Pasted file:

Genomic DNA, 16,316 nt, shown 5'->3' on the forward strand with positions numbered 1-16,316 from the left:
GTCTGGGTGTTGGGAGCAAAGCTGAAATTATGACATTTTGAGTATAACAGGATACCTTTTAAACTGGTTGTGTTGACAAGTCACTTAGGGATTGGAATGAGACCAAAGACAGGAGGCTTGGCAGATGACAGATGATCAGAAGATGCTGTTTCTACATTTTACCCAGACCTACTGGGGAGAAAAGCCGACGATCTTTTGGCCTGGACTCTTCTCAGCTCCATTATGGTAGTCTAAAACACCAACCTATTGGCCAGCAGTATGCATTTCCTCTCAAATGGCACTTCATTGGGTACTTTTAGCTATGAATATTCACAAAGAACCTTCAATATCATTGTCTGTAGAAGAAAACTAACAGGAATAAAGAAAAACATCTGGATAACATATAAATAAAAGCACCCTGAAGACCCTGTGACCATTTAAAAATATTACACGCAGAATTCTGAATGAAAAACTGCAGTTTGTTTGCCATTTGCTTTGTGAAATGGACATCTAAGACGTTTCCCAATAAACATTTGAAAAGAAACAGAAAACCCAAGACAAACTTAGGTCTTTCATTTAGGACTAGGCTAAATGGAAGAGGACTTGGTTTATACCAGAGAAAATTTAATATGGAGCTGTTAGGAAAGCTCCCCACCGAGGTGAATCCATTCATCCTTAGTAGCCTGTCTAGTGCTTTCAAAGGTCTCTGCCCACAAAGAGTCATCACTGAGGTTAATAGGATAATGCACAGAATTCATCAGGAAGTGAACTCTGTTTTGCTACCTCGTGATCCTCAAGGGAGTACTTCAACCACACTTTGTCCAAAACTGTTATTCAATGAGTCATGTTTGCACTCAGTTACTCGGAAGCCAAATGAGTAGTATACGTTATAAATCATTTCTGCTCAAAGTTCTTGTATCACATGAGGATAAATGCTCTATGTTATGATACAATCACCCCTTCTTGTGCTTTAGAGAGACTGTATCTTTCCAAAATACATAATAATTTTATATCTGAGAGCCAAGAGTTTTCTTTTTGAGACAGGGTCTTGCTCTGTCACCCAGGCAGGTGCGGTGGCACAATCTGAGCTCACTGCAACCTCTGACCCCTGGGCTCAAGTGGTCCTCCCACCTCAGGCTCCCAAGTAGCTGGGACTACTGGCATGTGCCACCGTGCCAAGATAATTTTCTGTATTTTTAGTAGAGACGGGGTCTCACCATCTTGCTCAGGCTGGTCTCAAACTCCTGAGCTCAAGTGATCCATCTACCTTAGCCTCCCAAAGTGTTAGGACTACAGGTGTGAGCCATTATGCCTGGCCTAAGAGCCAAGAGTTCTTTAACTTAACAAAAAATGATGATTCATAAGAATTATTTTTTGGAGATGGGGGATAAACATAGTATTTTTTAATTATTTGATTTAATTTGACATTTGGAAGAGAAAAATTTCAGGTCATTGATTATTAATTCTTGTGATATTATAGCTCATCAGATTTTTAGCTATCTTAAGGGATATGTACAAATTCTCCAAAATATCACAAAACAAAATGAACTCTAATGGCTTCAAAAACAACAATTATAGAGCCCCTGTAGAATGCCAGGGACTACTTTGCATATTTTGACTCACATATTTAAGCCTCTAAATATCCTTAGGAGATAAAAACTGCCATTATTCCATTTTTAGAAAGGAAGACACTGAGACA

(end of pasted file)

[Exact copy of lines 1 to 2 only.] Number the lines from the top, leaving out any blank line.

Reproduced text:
Genomic DNA, 16,316 nt, shown 5'->3' on the forward strand with positions numbered 1-16,316 from the left:
GTCTGGGTGTTGGGAGCAAAGCTGAAATTATGACATTTTGAGTATAACAGGATACCTTTTAAACTGGTTGTGTTGACAAGTCACTTAGGGATTGGAATGAGACCAAAGACAGGAGGCTTGGCAGATGACAGATGATCAGAAGATGCTGTTTCTACATTTTACCCAGACCTACTGGGGAGAAAAGCCGACGATCTTTTGGCCTGGACTCTTCTCAGCTCCATTATGGTAGTCTAAAACACCAACCTATTGGCCAGCAGTATGCATTTCCTCTCAAATGGCACTTCATTGGGTACTTTTAGCTATGAATATTCACAAAGAACCTTCAATATCATTGTCTGTAGAAGAAAACTAACAGGAATAAAGAAAAACATCTGGATAACATATAAATAAAAGCACCCTGAAGACCCTGTGACCATTTAAAAATATTACACGCAGAATTCTGAATGAAAAACTGCAGTTTGTTTGCCATTTGCTTTGTGAAATGGACATCTAAGACGTTTCCCAATAAACATTTGAAAAGAAACAGAAAACCCAAGACAAACTTAGGTCTTTCATTTAGGACTAGGCTAAATGGAAGAGGACTTGGTTTATACCAGAGAAAATTTAATATGGAGCTGTTAGGAAAGCTCCCCACCGAGGTGAATCCATTCATCCTTAGTAGCCTGTCTAGTGCTTTCAAAGGTCTCTGCCCACAAAGAGTCATCACTGAGGTTAATAGGATAATGCACAGAATTCATCAGGAAGTGAACTCTGTTTTGCTACCTCGTGATCCTCAAGGGAGTACTTCAACCACACTTTGTCCAAAACTGTTATTCAATGAGTCATGTTTGCACTCAGTTACTCGGAAGCCAAATGAGTAGTATACGTTATAAATCATTTCTGCTCAAAGTTCTTGTATCACATGAGGATAAATGCTCTATGTTATGATACAATCACCCCTTCTTGTGCTTTAGAGAGACTGTATCTTTCCAAAATACATAATAATTTTATATCTGAGAGCCAAGAGTTTTCTTTTTGAGACAGGGTCTTGCTCTGTCACCCAGGCAGGTGCGGTGGCACAATCTGAGCTCACTGCAACCTCTGACCCCTGGGCTCAAGTGGTCCTCCCACCTCAGGCTCCCAAGTAGCTGGGACTACTGGCATGTGCCACCGTGCCAAGATAATTTTCTGTATTTTTAGTAGAGACGGGGTCTCACCATCTTGCTCAGGCTGGTCTCAAACTCCTGAGCTCAAGTGATCCATCTACCTTAGCCTCCCAAAGTGTTAGGACTACAGGTGTGAGCCATTATGCCTGGCCTAAGAGCCAAGAGTTCTTTAACTTAACAAAAAATGATGATTCATAAGAATTATTTTTTGGAGATGGGGGATAAACATAGTATTTTTTAATTATTTGATTTAATTTGACATTTGGAAGAGAAAAATTTCAGGTCATTGATTATTAATTCTTGTGATATTATAGCTCATCAGATTTTTAGCTATCTTAAGGGATATGTACAAATTCTCCAAAATATCACAAAACAAAATGAACTCTAATGGCTTCAAAAACAACAATTATAGAGCCCCTGTAGAATGCCAGGGACTACTTTGCATATTTTGACTCACATATTTAAGCCTCTAAATATCCTTAGGAGATAAAAACTGCCATTATTCCATTTTTAGAAAGGAAGACACTGAGACA